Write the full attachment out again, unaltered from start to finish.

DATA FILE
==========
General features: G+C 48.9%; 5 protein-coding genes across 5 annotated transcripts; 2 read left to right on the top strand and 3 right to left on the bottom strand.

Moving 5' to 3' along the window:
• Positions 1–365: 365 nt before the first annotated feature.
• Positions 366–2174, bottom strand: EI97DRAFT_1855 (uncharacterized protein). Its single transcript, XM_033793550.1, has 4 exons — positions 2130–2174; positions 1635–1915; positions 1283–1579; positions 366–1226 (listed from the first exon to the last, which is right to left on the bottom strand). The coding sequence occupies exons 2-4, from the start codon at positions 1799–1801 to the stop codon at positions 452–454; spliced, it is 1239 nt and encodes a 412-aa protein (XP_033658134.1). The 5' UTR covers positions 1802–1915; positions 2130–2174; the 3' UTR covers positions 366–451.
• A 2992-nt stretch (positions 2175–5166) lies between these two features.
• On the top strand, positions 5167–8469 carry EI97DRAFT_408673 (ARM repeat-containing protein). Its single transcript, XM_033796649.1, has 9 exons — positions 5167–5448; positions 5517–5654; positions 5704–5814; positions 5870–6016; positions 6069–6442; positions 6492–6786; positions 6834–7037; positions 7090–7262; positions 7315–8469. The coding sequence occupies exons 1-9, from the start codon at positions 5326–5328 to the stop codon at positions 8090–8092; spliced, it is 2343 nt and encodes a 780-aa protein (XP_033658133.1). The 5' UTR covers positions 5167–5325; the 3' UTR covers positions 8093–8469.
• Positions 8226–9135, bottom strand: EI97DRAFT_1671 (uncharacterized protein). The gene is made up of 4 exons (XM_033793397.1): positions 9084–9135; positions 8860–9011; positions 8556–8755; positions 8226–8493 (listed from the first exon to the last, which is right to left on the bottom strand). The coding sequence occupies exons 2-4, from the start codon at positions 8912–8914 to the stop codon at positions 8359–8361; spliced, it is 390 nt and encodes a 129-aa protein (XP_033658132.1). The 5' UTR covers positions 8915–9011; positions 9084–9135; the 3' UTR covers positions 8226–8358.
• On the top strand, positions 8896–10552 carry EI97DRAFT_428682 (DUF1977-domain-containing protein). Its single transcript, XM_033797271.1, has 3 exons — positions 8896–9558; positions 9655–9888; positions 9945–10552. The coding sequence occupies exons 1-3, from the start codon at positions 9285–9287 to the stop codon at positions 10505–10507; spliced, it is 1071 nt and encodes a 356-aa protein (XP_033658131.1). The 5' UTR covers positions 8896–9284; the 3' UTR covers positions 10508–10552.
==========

General features: G+C 48.9%; 5 protein-coding genes across 5 annotated transcripts; 2 read left to right on the top strand and 3 right to left on the bottom strand.

Moving 5' to 3' along the window:
• Positions 1–365: 365 nt before the first annotated feature.
• Positions 366–2174, bottom strand: EI97DRAFT_1855 (uncharacterized protein). Its single transcript, XM_033793550.1, has 4 exons — positions 2130–2174; positions 1635–1915; positions 1283–1579; positions 366–1226 (listed from the first exon to the last, which is right to left on the bottom strand). The coding sequence occupies exons 2-4, from the start codon at positions 1799–1801 to the stop codon at positions 452–454; spliced, it is 1239 nt and encodes a 412-aa protein (XP_033658134.1). The 5' UTR covers positions 1802–1915; positions 2130–2174; the 3' UTR covers positions 366–451.
• A 2992-nt stretch (positions 2175–5166) lies between these two features.
• On the top strand, positions 5167–8469 carry EI97DRAFT_408673 (ARM repeat-containing protein). Its single transcript, XM_033796649.1, has 9 exons — positions 5167–5448; positions 5517–5654; positions 5704–5814; positions 5870–6016; positions 6069–6442; positions 6492–6786; positions 6834–7037; positions 7090–7262; positions 7315–8469. The coding sequence occupies exons 1-9, from the start codon at positions 5326–5328 to the stop codon at positions 8090–8092; spliced, it is 2343 nt and encodes a 780-aa protein (XP_033658133.1). The 5' UTR covers positions 5167–5325; the 3' UTR covers positions 8093–8469.
• Positions 8226–9135, bottom strand: EI97DRAFT_1671 (uncharacterized protein). The gene is made up of 4 exons (XM_033793397.1): positions 9084–9135; positions 8860–9011; positions 8556–8755; positions 8226–8493 (listed from the first exon to the last, which is right to left on the bottom strand). The coding sequence occupies exons 2-4, from the start codon at positions 8912–8914 to the stop codon at positions 8359–8361; spliced, it is 390 nt and encodes a 129-aa protein (XP_033658132.1). The 5' UTR covers positions 8915–9011; positions 9084–9135; the 3' UTR covers positions 8226–8358.
• On the top strand, positions 8896–10552 carry EI97DRAFT_428682 (DUF1977-domain-containing protein). Its single transcript, XM_033797271.1, has 3 exons — positions 8896–9558; positions 9655–9888; positions 9945–10552. The coding sequence occupies exons 1-3, from the start codon at positions 9285–9287 to the stop codon at positions 10505–10507; spliced, it is 1071 nt and encodes a 356-aa protein (XP_033658131.1). The 5' UTR covers positions 8896–9284; the 3' UTR covers positions 10508–10552.